From Ohio History Central

Squatters were people who illegally moved onto unoccupied land along the frontier and claimed that land as their own.

In many cases, squatters had little money and could not afford to buy land legally. Since the land was uninhabited, squatters often felt that anyone had a right to it. They believed that the land should go to the first person to live on it. This was true even if someone else already owned the land but did not live upon it.

The first squatters moved into the Ohio Country following the French and Indian War. Following England's victory in this conflict, the British government issued the Proclamation of 1763. This act stated that English colonists could not live west of the Appalachian Mountains. England hoped that this would prevent conflicts between its colonists and the Indians living in the Ohio Country. British colonists ignored the Proclamation and continued to move west of the Appalachian Mountains. These people were often squatters. They did not purchase the land from the rightful owners who were American Indians or the English government.

Squatters became a major concern after the American Revolution. Many Americans moved west of the Appalachian Mountains and hoped to improve their lives. Most of these people had little or no money. In addition, exactly who owned the land west of the Appalachian Mountains remained in dispute. Many states claimed this land, and where one state's claims ended and another state's claims began was unclear. The Ordinance of 1784, the Land Ordinance of 1785, and the Northwest Ordinance of 1787, resulted in most of this land becoming the property of the federal government. The government hoped to sell this land to pay its numerous debts. However, a large number of squatters already occupied the land.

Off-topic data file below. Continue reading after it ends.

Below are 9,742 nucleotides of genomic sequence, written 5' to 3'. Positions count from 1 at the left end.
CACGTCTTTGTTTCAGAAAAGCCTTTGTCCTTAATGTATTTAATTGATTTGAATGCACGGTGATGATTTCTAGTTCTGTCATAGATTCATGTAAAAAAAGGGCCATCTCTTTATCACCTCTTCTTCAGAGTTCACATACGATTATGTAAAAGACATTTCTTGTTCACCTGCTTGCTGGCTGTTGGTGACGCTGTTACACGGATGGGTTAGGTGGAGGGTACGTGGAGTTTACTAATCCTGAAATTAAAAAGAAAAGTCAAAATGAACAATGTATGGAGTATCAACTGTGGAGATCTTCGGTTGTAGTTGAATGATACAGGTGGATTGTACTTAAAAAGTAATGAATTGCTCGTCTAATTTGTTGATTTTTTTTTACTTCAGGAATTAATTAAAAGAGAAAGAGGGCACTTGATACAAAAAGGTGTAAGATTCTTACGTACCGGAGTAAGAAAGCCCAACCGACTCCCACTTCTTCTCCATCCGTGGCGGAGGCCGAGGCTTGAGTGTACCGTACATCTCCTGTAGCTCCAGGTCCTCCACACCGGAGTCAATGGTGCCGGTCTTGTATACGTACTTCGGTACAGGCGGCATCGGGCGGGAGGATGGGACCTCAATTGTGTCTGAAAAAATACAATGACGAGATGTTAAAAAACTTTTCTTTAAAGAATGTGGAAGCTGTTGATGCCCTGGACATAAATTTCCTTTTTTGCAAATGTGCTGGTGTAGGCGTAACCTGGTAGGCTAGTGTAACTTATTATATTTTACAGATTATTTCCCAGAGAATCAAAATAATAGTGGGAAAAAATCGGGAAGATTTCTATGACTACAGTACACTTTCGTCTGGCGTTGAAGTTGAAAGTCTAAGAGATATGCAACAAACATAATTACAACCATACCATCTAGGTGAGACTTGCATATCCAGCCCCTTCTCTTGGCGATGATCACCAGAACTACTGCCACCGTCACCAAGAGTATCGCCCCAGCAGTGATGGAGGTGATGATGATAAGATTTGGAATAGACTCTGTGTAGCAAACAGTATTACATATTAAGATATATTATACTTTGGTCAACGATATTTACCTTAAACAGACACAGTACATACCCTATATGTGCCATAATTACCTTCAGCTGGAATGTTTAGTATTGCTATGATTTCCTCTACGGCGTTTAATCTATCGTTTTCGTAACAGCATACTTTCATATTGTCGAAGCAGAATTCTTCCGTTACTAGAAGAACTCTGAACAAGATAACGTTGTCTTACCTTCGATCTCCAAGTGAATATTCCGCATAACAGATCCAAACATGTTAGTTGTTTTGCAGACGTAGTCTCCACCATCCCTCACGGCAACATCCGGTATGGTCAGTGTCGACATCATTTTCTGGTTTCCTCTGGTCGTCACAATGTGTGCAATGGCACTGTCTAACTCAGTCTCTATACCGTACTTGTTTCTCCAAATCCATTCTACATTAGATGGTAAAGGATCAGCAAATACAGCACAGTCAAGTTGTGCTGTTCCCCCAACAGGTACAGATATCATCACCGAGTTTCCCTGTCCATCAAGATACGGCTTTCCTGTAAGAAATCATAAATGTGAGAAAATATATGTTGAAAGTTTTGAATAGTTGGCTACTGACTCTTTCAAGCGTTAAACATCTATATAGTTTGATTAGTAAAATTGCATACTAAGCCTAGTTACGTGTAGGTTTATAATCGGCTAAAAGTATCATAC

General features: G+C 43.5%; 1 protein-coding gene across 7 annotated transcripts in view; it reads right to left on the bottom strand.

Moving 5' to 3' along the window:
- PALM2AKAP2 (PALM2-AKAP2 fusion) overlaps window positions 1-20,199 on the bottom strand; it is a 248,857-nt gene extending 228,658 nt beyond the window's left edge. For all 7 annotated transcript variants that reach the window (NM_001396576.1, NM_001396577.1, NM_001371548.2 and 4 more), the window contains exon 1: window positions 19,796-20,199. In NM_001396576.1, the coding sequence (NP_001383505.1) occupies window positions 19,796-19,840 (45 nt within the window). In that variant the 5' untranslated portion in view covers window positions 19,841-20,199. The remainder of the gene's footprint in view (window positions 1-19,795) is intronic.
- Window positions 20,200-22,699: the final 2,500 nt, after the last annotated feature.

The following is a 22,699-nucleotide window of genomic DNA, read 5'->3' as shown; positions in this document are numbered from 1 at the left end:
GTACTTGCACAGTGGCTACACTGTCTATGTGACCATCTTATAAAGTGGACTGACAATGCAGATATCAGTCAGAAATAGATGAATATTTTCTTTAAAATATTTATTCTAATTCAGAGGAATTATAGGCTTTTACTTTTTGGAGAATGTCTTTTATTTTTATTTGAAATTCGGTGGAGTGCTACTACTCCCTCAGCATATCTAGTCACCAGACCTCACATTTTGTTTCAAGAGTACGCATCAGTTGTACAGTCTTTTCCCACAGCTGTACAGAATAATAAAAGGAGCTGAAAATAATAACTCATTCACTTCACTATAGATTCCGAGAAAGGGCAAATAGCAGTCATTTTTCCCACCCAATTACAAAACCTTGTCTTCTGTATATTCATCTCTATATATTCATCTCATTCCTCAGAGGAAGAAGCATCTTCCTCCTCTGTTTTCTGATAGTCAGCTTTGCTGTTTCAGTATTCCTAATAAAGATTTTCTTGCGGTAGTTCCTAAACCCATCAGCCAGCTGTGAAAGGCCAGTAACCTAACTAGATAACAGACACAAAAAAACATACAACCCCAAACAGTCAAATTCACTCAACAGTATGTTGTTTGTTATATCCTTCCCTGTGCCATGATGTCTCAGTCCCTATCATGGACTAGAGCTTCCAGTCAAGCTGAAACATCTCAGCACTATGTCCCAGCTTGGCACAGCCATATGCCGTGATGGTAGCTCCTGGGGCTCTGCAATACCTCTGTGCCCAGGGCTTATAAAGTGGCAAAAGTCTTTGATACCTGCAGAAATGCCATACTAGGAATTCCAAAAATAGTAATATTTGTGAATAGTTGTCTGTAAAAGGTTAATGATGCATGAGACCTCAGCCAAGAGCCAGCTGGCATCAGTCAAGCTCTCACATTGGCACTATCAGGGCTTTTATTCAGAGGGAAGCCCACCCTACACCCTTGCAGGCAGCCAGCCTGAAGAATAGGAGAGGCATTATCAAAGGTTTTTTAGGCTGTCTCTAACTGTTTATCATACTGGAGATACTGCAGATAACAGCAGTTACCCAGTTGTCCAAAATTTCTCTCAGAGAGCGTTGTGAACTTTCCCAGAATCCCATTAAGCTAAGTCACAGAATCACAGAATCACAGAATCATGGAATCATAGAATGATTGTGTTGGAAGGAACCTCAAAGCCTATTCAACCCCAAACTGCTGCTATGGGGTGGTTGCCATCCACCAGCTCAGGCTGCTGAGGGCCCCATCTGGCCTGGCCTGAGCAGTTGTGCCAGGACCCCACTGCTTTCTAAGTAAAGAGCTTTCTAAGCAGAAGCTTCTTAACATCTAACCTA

In 1783, the Articles of Confederation government prohibited settlement of the land in the Ohio Country without the approval of the states that claimed ownership. The squatters ignored the Congress. In 1785, General Josiah Harmar used military force to try to drive these people from the region. The men whom he sent burned many of the squatters' homes to the ground. Nevertheless, many of the illegal settlers refused to leave. Some of these people threatened violence if Harmar's men continued to try to destroy their homes. Other squatters agreed to leave the land if Harmar would allow them enough time to harvest their crops. Harmar agreed to let them do so. However, after the harvest, many of these people still resided on their land. To try to deter the squatters, Harmar ordered the construction of Fort Steuben and Fort Harmar. Rather than driving the squatters from the region, these fortifications attracted more people to the Ohio Country. Many of the new people believed the stockades were there to protect them from Indian attack.

During the late 1700s and the early 1800s, many of the court cases in the Northwest Territory and then the state of Ohio involved land disputes between the actual owners of the land and the squatters. Many of the original European settlers of North America viewed the New World as free for the taking. Some Americans viewed the Ohio frontier in the same way two centuries later.

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